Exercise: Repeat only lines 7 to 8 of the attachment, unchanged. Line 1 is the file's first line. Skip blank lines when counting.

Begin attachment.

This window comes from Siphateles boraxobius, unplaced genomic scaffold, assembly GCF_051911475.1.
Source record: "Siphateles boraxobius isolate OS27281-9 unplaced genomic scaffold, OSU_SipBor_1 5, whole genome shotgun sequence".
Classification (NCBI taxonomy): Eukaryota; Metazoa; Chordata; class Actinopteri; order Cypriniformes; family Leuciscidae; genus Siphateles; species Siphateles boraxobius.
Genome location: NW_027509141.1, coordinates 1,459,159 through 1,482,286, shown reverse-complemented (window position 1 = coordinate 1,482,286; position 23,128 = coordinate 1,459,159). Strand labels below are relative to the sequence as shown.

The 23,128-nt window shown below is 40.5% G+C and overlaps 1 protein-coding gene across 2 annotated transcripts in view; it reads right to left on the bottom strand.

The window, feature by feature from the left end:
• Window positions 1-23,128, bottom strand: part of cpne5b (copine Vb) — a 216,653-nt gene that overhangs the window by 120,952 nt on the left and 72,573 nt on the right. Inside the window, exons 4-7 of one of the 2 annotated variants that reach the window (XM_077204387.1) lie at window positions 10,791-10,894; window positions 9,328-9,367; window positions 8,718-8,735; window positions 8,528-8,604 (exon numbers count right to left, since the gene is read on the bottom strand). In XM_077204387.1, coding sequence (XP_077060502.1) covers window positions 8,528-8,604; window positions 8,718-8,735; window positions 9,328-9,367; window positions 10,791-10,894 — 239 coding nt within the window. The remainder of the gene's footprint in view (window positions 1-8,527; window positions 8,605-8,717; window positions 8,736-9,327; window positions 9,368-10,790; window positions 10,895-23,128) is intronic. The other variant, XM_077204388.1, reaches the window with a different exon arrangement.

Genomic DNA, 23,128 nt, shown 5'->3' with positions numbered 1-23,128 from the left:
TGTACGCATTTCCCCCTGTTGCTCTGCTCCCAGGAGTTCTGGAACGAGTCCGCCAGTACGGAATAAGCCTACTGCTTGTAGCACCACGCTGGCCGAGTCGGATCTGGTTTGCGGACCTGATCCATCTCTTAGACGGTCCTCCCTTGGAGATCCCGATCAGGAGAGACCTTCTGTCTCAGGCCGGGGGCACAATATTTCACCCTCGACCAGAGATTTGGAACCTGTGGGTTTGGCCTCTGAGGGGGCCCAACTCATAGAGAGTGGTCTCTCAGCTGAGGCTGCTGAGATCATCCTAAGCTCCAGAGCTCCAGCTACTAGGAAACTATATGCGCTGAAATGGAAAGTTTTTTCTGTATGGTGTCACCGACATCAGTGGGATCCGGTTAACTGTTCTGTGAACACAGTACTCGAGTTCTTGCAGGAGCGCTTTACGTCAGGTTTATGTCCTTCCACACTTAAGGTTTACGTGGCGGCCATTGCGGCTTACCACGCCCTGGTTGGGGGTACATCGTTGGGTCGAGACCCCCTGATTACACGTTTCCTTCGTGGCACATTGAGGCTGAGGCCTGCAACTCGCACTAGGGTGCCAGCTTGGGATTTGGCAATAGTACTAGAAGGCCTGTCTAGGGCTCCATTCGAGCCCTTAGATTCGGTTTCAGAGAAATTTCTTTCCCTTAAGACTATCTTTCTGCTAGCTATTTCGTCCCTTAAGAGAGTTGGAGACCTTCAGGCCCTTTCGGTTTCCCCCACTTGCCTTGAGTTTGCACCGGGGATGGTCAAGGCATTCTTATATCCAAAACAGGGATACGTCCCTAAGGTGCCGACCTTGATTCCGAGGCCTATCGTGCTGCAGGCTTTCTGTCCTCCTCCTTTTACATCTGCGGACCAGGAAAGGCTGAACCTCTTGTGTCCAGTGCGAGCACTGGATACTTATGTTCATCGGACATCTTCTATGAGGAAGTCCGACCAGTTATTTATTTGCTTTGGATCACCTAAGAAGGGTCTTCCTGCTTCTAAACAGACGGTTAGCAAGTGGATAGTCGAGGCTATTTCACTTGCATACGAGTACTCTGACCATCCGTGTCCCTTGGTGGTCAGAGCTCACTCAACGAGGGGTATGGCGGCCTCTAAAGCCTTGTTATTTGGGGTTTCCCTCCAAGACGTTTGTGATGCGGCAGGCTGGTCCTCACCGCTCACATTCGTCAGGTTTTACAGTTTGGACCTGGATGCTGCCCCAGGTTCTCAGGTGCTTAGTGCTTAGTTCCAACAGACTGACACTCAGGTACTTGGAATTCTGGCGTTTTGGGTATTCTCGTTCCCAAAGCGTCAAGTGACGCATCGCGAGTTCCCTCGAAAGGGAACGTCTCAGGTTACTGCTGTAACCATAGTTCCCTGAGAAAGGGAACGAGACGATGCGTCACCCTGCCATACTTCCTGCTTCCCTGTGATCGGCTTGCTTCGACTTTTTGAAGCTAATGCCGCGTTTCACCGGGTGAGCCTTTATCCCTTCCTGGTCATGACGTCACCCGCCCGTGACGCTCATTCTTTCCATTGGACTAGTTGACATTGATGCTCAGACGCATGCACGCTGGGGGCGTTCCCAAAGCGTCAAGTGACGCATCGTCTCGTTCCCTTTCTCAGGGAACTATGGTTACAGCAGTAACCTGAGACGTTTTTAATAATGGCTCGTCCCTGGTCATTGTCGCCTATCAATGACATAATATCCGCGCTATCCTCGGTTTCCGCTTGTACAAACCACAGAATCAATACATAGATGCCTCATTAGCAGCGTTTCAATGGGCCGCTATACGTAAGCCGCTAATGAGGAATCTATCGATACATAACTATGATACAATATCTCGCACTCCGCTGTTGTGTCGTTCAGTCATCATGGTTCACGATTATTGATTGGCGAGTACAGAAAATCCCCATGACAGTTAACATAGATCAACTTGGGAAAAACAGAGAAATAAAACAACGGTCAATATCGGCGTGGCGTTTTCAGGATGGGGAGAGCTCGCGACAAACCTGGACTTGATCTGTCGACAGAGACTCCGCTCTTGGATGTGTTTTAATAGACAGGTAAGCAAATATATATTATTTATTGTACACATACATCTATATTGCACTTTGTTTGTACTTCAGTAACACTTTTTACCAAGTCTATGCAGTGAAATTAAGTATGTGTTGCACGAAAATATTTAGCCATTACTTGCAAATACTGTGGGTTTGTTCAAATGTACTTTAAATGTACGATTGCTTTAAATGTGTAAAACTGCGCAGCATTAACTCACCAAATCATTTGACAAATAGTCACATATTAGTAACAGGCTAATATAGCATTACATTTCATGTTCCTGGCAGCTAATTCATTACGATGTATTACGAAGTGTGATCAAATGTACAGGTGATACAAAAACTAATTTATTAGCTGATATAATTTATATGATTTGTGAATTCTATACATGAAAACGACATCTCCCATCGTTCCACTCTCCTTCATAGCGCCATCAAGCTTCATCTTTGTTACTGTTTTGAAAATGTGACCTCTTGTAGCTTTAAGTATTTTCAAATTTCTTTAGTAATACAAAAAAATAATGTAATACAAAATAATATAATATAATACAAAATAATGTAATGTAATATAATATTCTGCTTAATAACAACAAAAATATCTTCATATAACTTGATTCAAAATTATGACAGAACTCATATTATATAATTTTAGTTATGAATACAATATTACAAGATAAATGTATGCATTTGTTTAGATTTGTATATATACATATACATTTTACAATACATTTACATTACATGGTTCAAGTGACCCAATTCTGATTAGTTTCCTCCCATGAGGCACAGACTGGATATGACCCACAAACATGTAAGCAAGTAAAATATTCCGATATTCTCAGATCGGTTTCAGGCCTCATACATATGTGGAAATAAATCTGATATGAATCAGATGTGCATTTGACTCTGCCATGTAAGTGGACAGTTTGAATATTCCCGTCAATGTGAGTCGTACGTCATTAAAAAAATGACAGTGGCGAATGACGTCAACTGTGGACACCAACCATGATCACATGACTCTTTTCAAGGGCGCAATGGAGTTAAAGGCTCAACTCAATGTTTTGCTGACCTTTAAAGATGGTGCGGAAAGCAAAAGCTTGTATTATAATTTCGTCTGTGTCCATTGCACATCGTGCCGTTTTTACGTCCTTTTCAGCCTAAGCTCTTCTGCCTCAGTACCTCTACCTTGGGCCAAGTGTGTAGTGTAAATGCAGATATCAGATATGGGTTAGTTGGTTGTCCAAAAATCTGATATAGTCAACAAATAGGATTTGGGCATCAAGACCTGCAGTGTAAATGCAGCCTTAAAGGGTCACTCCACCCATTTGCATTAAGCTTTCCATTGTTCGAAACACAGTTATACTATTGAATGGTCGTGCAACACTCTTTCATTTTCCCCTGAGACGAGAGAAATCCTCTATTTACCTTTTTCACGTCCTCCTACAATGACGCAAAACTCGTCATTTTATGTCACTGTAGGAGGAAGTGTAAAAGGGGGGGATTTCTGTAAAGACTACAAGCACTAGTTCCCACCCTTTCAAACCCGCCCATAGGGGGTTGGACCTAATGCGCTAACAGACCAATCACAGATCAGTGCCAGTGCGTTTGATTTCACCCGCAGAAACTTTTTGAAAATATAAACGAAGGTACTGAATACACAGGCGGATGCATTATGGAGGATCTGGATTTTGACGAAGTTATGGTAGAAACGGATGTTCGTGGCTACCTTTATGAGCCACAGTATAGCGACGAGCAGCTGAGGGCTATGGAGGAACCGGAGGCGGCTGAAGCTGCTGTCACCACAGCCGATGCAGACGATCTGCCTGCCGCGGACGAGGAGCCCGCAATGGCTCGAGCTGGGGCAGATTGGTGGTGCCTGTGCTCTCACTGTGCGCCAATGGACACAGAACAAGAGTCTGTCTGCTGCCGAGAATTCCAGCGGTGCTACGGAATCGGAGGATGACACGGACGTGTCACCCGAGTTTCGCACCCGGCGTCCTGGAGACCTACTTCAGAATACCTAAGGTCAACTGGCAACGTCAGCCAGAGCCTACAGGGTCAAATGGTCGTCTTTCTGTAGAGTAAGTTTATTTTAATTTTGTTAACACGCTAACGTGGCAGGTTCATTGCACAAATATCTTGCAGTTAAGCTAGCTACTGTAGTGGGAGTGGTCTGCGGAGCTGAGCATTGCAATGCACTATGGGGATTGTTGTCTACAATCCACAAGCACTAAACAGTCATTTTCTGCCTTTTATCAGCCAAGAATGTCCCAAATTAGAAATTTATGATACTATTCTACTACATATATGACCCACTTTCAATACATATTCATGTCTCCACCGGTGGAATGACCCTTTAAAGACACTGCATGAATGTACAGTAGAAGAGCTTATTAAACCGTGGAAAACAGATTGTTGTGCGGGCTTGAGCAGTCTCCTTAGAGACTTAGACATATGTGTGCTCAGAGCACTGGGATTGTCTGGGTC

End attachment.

• Window positions 1-23,128, bottom strand: part of cpne5b (copine Vb) — a 216,653-nt gene that overhangs the window by 120,952 nt on the left and 72,573 nt on the right. Inside the window, exons 4-7 of one of the 2 annotated variants that reach the window (XM_077204387.1) lie at window positions 10,791-10,894; window positions 9,328-9,367; window positions 8,718-8,735; window positions 8,528-8,604 (exon numbers count right to left, since the gene is read on the bottom strand). In XM_077204387.1, coding sequence (XP_077060502.1) covers window positions 8,528-8,604; window positions 8,718-8,735; window positions 9,328-9,367; window positions 10,791-10,894 — 239 coding nt within the window. The remainder of the gene's footprint in view (window positions 1-8,527; window positions 8,605-8,717; window positions 8,736-9,327; window positions 9,368-10,790; window positions 10,895-23,128) is intronic. The other variant, XM_077204388.1, reaches the window with a different exon arrangement.

Genomic DNA, 23,128 nt, shown 5'->3' with positions numbered 1-23,128 from the left: